Most of the built-in operators that are available in C# can be redefined. In todays article, I’ll be showing you how you can redefine operators to match your custom classes. Additionally, I’ll cover which operators actually can be overwritten.
To create custom functionality for operators in combination with your own classes, you’ll simply need to create methods matching a specific pattern. These methods require the usage of the keyword operator, followed by the actual operator you’ll want to overwrite.
I’ve created a simple class to demonstrate the concept of operator overloading. This class represents a rectangle, which only has the two properties Length and Width.
I’d like to start by overloading the + operator. When this is applied to two rectangles, I want to receive a new rectangle where both width and length from both input objects are added. You achieve this functionality by adding the following method to the class Rectangle.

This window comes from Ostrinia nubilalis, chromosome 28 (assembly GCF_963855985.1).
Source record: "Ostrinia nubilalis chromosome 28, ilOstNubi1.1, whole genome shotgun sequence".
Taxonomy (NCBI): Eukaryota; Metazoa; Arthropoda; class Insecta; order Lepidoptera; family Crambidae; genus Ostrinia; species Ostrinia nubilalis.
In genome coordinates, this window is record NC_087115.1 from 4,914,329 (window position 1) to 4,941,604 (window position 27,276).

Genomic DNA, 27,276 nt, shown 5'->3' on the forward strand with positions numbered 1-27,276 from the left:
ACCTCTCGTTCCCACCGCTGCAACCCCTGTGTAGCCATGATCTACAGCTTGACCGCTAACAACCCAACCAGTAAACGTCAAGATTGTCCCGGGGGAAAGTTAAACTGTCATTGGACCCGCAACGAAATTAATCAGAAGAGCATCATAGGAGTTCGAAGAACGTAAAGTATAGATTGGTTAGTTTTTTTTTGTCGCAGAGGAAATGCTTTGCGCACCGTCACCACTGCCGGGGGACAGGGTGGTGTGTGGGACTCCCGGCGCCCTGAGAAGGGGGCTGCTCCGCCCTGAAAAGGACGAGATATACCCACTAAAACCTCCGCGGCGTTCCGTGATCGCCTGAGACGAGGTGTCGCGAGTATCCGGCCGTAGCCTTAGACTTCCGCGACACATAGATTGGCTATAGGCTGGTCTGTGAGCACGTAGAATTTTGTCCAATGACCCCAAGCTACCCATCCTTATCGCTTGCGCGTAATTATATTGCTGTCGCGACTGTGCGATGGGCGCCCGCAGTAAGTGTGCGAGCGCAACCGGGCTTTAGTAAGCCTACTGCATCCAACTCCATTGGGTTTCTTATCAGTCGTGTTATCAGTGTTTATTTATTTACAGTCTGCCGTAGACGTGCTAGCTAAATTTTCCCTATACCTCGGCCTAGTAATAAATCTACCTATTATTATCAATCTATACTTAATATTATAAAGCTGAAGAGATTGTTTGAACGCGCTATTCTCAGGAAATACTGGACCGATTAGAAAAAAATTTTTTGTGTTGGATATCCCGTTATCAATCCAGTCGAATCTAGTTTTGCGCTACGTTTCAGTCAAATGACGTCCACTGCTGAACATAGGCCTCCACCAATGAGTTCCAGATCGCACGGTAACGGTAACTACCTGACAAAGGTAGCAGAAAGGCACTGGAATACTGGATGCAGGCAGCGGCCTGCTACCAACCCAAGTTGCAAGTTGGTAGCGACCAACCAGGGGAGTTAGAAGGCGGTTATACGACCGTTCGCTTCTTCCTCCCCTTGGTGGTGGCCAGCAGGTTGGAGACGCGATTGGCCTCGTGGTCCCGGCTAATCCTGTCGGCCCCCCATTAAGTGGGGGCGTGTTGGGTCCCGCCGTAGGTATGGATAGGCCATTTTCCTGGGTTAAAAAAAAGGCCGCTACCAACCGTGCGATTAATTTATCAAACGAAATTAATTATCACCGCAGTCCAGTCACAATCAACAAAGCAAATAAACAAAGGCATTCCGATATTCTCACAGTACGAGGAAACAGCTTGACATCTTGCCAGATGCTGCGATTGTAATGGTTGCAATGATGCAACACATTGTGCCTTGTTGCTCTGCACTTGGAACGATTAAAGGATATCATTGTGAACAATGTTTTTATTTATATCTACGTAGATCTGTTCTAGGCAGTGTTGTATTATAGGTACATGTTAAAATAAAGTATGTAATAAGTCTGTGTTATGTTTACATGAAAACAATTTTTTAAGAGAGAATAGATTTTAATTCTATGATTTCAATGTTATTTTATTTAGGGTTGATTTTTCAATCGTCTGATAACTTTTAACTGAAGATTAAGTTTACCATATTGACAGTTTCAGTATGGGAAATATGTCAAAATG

Quite easy, isn’t it? But of course, you’re not restricted to these simple operators, which is why I’ll cover all of the available operators in the next section.
Another example I’d like to demonstrate is the comparison of two objects. In the following listing, you can see the comparison of two Rectangle objects with the operators == and !=.
Altough a lot of operators can be overloaded, there are some exceptions. To give you a better understanding and overview of allowed operators, I’ve listed them in the table below.
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